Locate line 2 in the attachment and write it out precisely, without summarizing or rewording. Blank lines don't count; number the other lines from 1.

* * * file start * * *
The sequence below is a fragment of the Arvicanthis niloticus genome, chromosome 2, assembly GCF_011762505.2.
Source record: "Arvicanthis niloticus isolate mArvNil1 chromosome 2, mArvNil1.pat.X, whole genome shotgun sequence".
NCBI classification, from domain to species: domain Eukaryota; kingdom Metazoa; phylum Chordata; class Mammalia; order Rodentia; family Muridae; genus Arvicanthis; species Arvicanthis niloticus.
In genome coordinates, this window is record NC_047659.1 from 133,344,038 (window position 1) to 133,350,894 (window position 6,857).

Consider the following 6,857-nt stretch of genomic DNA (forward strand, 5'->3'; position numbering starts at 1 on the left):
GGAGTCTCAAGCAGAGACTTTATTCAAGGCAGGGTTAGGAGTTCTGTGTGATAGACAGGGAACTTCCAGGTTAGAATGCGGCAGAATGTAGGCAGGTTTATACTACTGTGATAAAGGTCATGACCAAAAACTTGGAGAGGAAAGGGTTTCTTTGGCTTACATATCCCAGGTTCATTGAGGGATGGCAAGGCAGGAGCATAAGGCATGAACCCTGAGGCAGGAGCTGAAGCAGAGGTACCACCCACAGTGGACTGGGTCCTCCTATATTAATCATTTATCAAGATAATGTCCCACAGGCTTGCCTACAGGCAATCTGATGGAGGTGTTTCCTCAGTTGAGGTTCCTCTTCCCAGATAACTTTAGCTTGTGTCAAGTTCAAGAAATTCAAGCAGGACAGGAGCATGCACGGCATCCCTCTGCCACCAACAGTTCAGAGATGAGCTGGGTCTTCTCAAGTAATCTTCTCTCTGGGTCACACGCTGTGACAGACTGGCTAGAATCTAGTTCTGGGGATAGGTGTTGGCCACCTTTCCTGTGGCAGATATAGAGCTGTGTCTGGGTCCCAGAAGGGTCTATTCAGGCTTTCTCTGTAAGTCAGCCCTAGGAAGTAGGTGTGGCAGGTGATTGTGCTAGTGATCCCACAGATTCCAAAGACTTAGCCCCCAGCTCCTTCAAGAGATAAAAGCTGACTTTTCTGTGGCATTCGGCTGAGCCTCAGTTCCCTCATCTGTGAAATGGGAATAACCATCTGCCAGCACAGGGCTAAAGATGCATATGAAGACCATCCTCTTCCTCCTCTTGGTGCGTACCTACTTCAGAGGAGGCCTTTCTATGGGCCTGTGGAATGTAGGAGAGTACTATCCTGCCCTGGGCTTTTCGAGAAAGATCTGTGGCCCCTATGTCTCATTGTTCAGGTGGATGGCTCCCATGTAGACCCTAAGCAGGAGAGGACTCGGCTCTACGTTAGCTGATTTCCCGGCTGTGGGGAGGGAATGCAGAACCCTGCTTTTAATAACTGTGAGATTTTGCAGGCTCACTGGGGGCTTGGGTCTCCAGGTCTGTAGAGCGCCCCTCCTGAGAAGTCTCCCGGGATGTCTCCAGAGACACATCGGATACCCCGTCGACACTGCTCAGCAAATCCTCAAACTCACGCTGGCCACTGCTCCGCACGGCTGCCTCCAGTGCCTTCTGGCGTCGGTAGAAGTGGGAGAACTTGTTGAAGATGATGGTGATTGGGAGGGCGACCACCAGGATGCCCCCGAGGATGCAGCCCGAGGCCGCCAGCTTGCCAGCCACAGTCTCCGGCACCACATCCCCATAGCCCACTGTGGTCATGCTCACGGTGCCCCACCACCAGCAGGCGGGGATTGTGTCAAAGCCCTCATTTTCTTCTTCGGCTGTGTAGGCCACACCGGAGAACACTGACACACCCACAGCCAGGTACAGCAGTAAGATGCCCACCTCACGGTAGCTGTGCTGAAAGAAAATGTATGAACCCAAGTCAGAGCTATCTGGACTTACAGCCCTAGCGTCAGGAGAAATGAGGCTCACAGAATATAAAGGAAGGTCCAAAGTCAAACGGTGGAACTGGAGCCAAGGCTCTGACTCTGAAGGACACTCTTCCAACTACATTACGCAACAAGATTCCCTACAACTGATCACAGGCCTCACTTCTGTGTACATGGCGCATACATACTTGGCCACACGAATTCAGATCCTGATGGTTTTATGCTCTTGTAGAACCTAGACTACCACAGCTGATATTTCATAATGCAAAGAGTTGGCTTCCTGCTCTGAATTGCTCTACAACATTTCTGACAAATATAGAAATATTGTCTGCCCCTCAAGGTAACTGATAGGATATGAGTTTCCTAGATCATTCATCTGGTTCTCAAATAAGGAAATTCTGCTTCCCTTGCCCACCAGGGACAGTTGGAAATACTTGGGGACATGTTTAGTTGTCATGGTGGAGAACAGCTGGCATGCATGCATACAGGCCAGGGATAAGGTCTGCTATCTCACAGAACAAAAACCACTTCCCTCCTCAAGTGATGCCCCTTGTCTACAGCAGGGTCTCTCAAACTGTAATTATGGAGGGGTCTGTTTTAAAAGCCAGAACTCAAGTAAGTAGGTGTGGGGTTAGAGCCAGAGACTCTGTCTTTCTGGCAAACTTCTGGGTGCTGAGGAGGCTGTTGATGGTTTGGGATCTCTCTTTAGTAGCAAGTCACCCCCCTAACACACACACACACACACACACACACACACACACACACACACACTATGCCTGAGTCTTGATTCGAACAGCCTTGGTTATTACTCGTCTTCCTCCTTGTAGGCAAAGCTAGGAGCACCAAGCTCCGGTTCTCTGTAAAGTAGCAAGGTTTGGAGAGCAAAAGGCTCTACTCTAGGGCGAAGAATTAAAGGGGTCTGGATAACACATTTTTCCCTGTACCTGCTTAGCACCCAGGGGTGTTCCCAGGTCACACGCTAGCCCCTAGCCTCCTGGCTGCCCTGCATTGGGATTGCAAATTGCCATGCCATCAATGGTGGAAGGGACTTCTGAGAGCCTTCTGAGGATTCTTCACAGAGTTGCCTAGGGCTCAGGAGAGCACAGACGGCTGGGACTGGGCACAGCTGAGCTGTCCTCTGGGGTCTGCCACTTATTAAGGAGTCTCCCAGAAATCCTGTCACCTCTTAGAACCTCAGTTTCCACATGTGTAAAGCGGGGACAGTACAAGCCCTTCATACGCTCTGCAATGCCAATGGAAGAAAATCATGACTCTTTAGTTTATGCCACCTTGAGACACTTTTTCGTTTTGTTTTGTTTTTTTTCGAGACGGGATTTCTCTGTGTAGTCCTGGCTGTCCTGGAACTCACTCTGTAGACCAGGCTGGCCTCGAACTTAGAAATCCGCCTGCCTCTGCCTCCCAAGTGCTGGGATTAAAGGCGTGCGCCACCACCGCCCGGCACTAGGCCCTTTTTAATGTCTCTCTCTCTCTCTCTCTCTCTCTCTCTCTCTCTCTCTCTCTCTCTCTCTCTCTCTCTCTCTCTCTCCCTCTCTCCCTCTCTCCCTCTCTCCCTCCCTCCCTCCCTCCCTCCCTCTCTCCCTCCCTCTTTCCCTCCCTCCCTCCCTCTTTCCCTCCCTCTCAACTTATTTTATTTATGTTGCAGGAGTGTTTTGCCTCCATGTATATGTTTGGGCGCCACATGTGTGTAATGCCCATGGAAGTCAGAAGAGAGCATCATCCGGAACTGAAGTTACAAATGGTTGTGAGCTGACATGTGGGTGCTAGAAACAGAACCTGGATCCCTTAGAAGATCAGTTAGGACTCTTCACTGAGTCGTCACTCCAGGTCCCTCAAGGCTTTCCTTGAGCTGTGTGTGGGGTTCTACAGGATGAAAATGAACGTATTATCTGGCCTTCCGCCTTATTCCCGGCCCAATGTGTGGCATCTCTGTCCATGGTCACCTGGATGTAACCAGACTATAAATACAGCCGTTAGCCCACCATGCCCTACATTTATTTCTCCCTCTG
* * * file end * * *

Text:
Source record: "Arvicanthis niloticus isolate mArvNil1 chromosome 2, mArvNil1.pat.X, whole genome shotgun sequence".